This deduction can be used to claim deductions for items used for your business, eg. furniture, equipment, machines, etc. Note that you can only claim deductions for the part of the cost that is used for your business. For example, if you were to purchase a laptop that you plan to use for your business 60% of the time and for private use 40% of the time, you must only claim the 60% of the cost in your depreciation deduction.

Note that if you are registered for GST, you must exclude the GST amount from the cost of the asset when you claim. Otherwise, if you are not registered for GST, you claim the whole cost, including GST.

Utilise the Small Business Income Tax Offset

If you run a small business as a sole trader with a turnover of less than $5 million in the financial years 2019-20, you may be eligible for an 8% “discount” from the tax of your business income, which can cut up to $1,000 from taxes payable. This rate is fortunately set to keep increasing in future years.

Seek Professional Advice

If you have just started a business, it may be beneficial to seek help from professionals, whether it is financial advice, legal advice, tax advice or a range of accounting services. They can assist you with your business and help you to avoid surprises and navigate any obstacles along the way.

Your accountant’s fees are fully tax deductible as business expenses in the year you incur them. Ask your tax agent about claiming professional advice fees in your next tax return.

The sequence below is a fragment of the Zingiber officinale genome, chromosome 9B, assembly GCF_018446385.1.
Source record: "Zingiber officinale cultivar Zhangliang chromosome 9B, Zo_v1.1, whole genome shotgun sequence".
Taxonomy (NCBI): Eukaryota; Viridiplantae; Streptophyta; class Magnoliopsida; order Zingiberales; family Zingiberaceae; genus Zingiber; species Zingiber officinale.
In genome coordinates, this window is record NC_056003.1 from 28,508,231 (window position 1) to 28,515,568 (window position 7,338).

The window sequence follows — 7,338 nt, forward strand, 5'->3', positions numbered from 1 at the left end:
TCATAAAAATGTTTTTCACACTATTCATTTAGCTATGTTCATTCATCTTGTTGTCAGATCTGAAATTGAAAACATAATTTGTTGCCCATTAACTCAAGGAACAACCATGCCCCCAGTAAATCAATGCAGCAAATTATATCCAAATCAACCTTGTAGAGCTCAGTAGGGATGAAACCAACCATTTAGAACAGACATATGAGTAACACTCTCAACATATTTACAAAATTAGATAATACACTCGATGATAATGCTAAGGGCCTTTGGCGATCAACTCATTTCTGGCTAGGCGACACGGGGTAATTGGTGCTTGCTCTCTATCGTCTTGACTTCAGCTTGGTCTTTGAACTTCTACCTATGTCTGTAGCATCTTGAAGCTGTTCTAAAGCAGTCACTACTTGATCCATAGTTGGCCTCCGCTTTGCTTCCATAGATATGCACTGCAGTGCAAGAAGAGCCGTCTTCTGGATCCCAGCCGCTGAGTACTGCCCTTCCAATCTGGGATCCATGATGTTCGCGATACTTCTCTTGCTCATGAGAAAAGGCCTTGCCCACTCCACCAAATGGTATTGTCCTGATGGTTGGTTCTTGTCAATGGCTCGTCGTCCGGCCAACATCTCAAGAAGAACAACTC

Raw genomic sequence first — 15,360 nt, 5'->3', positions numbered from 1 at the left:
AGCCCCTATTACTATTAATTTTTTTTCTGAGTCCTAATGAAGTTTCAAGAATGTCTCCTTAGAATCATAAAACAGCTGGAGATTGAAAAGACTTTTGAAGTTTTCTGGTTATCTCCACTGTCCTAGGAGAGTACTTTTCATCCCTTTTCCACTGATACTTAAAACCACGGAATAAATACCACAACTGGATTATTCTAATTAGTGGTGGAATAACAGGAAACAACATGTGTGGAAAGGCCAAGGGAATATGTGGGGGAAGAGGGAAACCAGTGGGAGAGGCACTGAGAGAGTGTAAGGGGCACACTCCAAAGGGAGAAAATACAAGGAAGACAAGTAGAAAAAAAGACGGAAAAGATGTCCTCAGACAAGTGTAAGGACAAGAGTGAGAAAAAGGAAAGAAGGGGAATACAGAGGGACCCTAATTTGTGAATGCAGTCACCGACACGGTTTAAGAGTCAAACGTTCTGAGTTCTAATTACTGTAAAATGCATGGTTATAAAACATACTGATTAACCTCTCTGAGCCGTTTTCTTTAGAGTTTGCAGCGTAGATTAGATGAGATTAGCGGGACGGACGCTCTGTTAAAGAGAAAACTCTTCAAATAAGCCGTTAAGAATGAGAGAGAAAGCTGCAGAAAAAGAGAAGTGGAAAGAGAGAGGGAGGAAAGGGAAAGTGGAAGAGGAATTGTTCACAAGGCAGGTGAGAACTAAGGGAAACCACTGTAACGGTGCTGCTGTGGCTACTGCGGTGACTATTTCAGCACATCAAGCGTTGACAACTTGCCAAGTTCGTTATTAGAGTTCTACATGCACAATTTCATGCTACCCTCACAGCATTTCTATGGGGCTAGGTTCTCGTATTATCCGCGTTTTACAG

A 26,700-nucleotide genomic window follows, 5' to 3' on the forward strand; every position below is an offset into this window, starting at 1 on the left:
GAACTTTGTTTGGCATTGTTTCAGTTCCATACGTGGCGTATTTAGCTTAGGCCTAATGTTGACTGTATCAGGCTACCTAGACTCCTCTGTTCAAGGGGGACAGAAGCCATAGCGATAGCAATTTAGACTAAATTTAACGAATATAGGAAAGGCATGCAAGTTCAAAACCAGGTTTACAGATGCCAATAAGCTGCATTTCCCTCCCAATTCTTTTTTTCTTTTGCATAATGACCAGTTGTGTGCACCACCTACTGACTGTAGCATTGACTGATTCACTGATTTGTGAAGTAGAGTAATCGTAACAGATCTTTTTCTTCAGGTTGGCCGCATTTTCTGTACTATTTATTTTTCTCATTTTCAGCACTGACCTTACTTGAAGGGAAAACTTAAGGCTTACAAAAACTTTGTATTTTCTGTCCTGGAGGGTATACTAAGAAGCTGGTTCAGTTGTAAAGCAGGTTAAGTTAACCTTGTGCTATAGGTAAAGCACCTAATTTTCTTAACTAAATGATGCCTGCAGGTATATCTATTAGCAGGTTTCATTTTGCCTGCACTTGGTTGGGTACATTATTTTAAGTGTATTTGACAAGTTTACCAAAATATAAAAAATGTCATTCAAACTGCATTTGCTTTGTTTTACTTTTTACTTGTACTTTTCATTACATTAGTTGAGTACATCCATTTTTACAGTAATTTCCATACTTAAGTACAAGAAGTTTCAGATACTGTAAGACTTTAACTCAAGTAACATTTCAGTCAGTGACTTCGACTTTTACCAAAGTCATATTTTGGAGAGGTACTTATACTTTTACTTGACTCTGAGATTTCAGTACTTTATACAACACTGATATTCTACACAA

Understand the Legal Structure of your Business

Small businesses should review their PAYG income tax instalments and notify the ATO if expected profit will be higher or lower than previous financial years.

Take Advantage of Small Business Concessions

Make sure that you have set-up the most appropriate legal structure for your business. There are 4 commonly used business structures in Australia: sole trader, partnership, company and trust.

It’s important to understand the responsibilities of each structure because the structure you choose may affect:

  • the tax you are liable to pay
  • asset protection
  • costs

You are not locked into any structure and you can change the structure as your business changes or grows.

If you’re unsure which structure to choose, contact us at Fortiz Accountants for advice and assistance with set-up.

Stay on Top of Superannuation Payments

Ensure that your business’s superannuation obligations are met on time, as you can only claim deductions when you make payment before the deadlines. Late payments are not deductible!

Maximise Deductions While Ensuring that they are Business-Related

 Be sure that you maximise deductions for expenses that you are eligible for. However, be careful not to claim unjustifiable expenses just because you think you can. If selected for an audit, the ATO will require you to provide invoices/receipts and in some instances, provide justification as to why these are business-related expenses. Understand your expenses in detail and how they relate to the production of business income.

Speak to an experienced tax agent if you have specific questions about what you can and can’t claim as a deduction.

Set Up a System Early On

 Even if you are just starting out with your business, setting up a system will help to reduce stress later on. Start how you want to finish! Documenting the ins and outs of your business will help prepare you not only for tax time but also help you to understand how your business is performing throughout the year. Cloud accounting software, such as, Xero, MYOB or QBO are very popular these days. Fortiz Accountants can certainly assist you with setting up your accounting software and can provide training on how to use your selected software.

Engage a Trustworthy Accountant